Super Reforms – Account Minimisation Part 1

Super Reforms – Account Minimisation Part 1

Previously we discussed the usefulness of planning a reduced 30 June balance for the purposes of maximising non-concessional contributions. We also noted that even a minor reduction could have a major effect. The following possible strategies should be considered prior to 30 June. These are important where a trigger point is imminent but may also be considered as part of a long-term strategy of account equalisation between spouses.

Drawdown & Contribute to Spouse

Up to $540k may be withdrawn to recontribute to a lower balance spouse this year. You know the rules but be careful of tax for members under age 60. Remember that the first $195k of a withdrawal from the taxable component is tax free. Naturally you will need to draw from the unrestricted non-preserved component.

If you only have preserved monies then consider commencing a TRIS for this year only. This will at least allow you to withdraw 10% of the balance from preserved funds as well as maximise the fund ECPI for this year. Remember that a pension is a series of payments so, if this is the only year the TRIS will be operative, make sure you draw a number of payments to reach your total. Also, for those members under age 60, remember that this is the last year that you will be able to nominate that these payments be taxed as lump sums.

As standard pensions are comprised fully of unrestricted non-preserved components you may withdraw up to $540,000 to recontribute but be careful of Social Security ramifications. Where existing pensions are grandfathered for the purposes of deeming this grandfathering will be lost. The result could be a loss of the Seniors Health Card. It is possible that the member may not have any choice in the matter if they need to reduce their pension balance to $1.6m by 30 June 2016 as the resultant accumulation account in their name will generally be deemed in any case.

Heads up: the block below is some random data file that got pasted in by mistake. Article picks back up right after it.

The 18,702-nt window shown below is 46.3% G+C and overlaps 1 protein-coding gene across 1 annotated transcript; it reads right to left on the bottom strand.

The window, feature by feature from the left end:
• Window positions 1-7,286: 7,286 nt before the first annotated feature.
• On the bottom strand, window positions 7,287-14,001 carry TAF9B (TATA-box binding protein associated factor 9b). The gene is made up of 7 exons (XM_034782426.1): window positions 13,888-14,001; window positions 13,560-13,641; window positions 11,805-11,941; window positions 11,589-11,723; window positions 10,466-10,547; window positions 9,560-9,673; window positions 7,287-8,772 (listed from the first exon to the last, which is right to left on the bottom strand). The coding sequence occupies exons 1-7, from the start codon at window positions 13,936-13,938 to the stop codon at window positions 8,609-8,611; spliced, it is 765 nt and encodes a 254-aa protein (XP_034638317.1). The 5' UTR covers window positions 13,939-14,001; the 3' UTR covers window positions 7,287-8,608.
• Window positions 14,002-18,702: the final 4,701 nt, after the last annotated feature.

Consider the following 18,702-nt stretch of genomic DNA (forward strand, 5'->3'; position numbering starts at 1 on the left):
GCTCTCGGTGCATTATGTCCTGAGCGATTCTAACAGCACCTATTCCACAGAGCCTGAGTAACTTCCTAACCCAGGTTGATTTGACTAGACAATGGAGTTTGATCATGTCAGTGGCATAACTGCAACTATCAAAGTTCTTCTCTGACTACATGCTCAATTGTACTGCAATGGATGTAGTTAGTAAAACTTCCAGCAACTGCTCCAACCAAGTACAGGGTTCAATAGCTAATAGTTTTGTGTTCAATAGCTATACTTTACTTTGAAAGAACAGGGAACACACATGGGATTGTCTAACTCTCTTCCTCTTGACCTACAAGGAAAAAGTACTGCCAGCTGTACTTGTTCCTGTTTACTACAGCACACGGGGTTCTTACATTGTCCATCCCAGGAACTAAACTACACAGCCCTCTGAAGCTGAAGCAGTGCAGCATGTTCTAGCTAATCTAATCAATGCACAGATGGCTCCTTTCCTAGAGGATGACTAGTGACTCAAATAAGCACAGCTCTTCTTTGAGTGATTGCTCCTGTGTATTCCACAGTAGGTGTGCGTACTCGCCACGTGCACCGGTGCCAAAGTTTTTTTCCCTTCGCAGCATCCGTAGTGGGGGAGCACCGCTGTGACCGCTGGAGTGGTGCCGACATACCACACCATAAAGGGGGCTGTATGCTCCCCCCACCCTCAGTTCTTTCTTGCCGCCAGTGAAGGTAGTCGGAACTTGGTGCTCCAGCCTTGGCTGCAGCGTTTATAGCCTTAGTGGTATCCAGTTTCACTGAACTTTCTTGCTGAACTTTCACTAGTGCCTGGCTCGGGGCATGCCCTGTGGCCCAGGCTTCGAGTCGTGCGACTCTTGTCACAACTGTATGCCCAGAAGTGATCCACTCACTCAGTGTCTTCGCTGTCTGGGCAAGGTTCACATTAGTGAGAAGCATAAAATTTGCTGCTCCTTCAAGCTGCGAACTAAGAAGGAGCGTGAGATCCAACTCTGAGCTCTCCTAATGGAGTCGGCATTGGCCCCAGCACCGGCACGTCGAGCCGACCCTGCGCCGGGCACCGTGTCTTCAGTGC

Contribution Splitting

85% of a concessional contribution may be split to a spouse. Remember that this will occur in the year following the contribution so it will still be counted in the 30 June balance for the year in which it was made. This may be useful in supporting the lower balance member but, in the event that a higher balance member is not advantaged it may be beneficial to split to the higher balance member so as to prolong the entitlement to contribute NCCs for the lower balance member.

Other methods will be considered in the next article.